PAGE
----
Transformation and Perception

Introduction

In reference to Franz Kafka, it is quite apparent that “The Metamorphosis” correlates with a sudden transformation process from one form to another. In his story, Franz Kafka compares the biological life cycle of an insect to the main character, Gregor Samsa (Minden 314). Thus, the novel emphasizes the after-effects that come after the transformation of Gregor from a normal state to one that is not. Looking deeper, this story is more of modern day life expectations than what transpired in Gregor’s metamorphosis.

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Critical Analysis of the Transformation

            Critical and creative analysis of Kafka’s work defines Gregor’s life using a number of routine practices that can be likened to a today’s person way of living. These activities include going to work to make ends meet, experiencing bad days due to not waking up on time and worrying about the boss’s reaction for not making to work on time (Antony 5). According to Widyastuti, Setyabudi, and M. Hum, approaching alienation context, Gregor’s transforming into a gigantic insect elaborates isolation at its peak. More often than not, relationships tend to take another turn when a person suffers physical deformations (3). From the story, alienation is observed when the Samsas’ begin to give their son close to zero relevance, following his metamorphosis (Antony7).

Coming in at this angle, it’s literally and logically reasoned that the metamorphosis symbolically takes the mannerism of isolation to another level. The Gregor that used to take care of the family’s financial constraints was still in there despite the fact that his appearance had changed to that of an insect (Grammatikopoulos 73). Upon his death, his family’s disapproval reaches a peak that emphasizes disregard. Further his death is not accorded a respectable funeral. What better way to signify estrangement than through such practices

Perception

            Psychologists correlate nature and nurture with an individual’s behavior. The surrounding and Gregor’s family perception about his amorphous physique, was terrible enough to lower his self esteem (Grammatikopoulos 71). This is illustrated by; “Gregor spends his time listening through the wall to his family members’ talking” (Minden 318). At this point, emphasis is not on friendly verses unfriendly, but rather black verses white kind of a situation; there was no alternative around Gregor’s new self, the fact still remained- he was totally different.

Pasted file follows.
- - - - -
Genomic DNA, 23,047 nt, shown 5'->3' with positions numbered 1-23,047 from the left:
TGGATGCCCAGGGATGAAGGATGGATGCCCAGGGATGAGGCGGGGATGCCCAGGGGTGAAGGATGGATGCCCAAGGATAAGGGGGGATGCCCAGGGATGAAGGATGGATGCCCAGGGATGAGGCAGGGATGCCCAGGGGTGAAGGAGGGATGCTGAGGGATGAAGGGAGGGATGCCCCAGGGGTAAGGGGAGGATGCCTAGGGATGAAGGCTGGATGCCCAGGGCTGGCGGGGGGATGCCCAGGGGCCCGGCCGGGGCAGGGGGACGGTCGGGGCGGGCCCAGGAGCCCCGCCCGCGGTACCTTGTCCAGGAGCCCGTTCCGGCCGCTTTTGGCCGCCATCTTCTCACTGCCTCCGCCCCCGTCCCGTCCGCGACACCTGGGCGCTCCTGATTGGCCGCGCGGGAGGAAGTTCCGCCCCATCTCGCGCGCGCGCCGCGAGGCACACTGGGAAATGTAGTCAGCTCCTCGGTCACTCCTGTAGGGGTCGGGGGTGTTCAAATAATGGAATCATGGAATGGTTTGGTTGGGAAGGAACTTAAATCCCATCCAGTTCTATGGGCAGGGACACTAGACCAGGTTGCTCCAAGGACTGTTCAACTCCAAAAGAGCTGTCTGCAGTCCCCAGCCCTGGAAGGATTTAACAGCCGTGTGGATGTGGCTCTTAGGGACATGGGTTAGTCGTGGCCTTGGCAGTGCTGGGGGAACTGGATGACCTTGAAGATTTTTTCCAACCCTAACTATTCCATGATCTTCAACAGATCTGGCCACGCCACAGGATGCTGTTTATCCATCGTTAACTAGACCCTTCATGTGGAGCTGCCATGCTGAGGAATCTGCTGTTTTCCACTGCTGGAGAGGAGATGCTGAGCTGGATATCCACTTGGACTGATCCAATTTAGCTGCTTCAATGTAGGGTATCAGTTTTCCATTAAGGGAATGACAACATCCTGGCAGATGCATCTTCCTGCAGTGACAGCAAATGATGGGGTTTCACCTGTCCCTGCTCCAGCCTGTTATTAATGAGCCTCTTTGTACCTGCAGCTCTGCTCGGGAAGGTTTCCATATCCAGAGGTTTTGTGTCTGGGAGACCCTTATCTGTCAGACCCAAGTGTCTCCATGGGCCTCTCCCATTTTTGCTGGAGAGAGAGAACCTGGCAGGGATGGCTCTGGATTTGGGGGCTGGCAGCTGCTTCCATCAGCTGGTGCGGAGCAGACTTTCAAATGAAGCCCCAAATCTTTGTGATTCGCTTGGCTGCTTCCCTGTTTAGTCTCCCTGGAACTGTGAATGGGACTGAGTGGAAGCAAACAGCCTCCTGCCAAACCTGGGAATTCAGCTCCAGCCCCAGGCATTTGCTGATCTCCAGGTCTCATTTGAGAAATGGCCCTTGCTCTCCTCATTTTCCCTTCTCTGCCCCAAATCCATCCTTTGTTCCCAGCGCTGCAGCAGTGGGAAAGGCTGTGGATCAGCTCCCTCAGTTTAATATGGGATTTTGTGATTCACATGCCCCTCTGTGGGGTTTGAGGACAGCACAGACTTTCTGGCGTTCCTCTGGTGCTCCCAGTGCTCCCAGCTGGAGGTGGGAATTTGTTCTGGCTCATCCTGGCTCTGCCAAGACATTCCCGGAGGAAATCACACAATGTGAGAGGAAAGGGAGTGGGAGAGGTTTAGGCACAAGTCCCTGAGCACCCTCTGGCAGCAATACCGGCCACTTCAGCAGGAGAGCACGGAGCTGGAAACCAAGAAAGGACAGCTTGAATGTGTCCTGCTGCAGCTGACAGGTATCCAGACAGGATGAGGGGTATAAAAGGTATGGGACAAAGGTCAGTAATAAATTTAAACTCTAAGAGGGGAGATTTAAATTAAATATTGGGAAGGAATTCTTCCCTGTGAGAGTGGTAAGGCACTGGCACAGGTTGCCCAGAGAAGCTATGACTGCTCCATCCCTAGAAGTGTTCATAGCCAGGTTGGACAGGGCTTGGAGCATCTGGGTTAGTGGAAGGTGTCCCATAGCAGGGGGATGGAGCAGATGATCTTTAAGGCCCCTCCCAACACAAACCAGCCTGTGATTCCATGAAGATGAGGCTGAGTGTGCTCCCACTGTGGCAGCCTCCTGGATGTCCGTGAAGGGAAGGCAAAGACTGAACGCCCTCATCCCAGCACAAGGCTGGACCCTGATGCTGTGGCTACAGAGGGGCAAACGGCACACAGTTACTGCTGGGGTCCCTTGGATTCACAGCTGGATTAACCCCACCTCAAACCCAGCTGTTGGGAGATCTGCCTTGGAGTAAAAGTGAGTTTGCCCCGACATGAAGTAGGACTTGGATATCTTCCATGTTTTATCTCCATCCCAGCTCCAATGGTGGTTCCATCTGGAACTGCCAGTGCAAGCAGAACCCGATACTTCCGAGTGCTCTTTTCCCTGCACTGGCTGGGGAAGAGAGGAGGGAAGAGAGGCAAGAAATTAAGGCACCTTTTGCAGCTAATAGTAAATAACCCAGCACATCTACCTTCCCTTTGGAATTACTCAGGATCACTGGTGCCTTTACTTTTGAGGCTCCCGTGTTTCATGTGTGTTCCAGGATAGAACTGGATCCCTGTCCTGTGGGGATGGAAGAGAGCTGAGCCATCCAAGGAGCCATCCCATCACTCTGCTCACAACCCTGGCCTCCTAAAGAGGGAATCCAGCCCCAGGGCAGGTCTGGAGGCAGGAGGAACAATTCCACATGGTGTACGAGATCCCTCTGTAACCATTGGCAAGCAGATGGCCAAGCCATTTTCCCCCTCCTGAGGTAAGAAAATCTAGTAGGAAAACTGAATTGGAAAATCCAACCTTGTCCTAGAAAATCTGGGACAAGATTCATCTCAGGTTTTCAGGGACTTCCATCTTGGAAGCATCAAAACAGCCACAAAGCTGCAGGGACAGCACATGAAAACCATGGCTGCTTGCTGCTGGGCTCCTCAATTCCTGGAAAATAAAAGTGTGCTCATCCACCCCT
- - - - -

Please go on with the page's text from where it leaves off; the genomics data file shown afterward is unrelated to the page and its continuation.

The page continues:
Conclusion

Kafka story-The Metamorphosis, is 100% a representation of the current contemporary debatable issues. Isolation, alienation, discrimination, inequalities, among others; all synchronizes perfectly with the foundation of the story. Today one is perceived in relation to a number of good deeds, tomorrow a different perception in embodied with regards to a few things having gone wrong. Kafka’s ideas stalwartly fits into the westerns emphasis of social identity, deepening the society’s awakening on the big question:Does societal perception changes with the change in physical appearance?

 

 

Work cited

Antony, James T. “Metamorphosis: A reason why many chronic schizophrenics get abandoned by their dear ones.” Indian journal of psychiatry 59.1 (2017): 10.

Widyastuti, Anggi, S. S. Titis Setyabudi, and M. Hum. The Absurdity Of Being As Reflected In Franz Kafka’s The Metamorphosis Novella (1915): An Existentialism Approach. Diss. Universitas Muhammadiyah Surakarta, 2017.1-5

Minden, Michael. “KAFKA’S ‘DIE VERWANDLUNG’AND THE CONDITION OF SUBJECTIVITY.” German Life and Letters 70.3 (2017): 314-320.

Grammatikopoulos, Damianos. “Insects and the Kafkaesque: Insectuous Re-Writings in Visual and Audio-Visual Media.”Humanities 6.3 (2017): 74.